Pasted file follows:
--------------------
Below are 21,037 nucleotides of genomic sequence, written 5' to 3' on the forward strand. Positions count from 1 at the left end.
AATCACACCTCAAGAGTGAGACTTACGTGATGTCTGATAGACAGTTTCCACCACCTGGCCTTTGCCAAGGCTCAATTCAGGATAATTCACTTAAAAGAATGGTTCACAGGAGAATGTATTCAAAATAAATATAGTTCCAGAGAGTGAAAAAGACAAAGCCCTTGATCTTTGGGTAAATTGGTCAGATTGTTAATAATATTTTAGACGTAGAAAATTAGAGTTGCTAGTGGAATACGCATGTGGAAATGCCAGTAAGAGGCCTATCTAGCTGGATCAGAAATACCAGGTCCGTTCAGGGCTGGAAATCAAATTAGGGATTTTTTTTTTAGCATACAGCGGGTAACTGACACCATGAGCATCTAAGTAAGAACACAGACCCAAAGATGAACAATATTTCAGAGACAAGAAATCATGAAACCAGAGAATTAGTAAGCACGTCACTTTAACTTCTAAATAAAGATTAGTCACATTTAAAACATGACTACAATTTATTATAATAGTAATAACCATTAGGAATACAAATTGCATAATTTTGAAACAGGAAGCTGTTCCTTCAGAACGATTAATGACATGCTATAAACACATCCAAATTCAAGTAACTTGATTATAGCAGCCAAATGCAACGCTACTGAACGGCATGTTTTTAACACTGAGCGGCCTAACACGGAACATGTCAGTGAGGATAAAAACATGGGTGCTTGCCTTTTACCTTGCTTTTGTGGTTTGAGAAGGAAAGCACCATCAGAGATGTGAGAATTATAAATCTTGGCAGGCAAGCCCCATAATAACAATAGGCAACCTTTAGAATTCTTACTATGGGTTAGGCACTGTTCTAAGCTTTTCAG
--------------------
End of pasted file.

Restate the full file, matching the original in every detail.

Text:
Below are 21,037 nucleotides of genomic sequence, written 5' to 3' on the forward strand. Positions count from 1 at the left end.
AATCACACCTCAAGAGTGAGACTTACGTGATGTCTGATAGACAGTTTCCACCACCTGGCCTTTGCCAAGGCTCAATTCAGGATAATTCACTTAAAAGAATGGTTCACAGGAGAATGTATTCAAAATAAATATAGTTCCAGAGAGTGAAAAAGACAAAGCCCTTGATCTTTGGGTAAATTGGTCAGATTGTTAATAATATTTTAGACGTAGAAAATTAGAGTTGCTAGTGGAATACGCATGTGGAAATGCCAGTAAGAGGCCTATCTAGCTGGATCAGAAATACCAGGTCCGTTCAGGGCTGGAAATCAAATTAGGGATTTTTTTTTTAGCATACAGCGGGTAACTGACACCATGAGCATCTAAGTAAGAACACAGACCCAAAGATGAACAATATTTCAGAGACAAGAAATCATGAAACCAGAGAATTAGTAAGCACGTCACTTTAACTTCTAAATAAAGATTAGTCACATTTAAAACATGACTACAATTTATTATAATAGTAATAACCATTAGGAATACAAATTGCATAATTTTGAAACAGGAAGCTGTTCCTTCAGAACGATTAATGACATGCTATAAACACATCCAAATTCAAGTAACTTGATTATAGCAGCCAAATGCAACGCTACTGAACGGCATGTTTTTAACACTGAGCGGCCTAACACGGAACATGTCAGTGAGGATAAAAACATGGGTGCTTGCCTTTTACCTTGCTTTTGTGGTTTGAGAAGGAAAGCACCATCAGAGATGTGAGAATTATAAATCTTGGCAGGCAAGCCCCATAATAACAATAGGCAACCTTTAGAATTCTTACTATGGGTTAGGCACTGTTCTAAGCTTTTCAG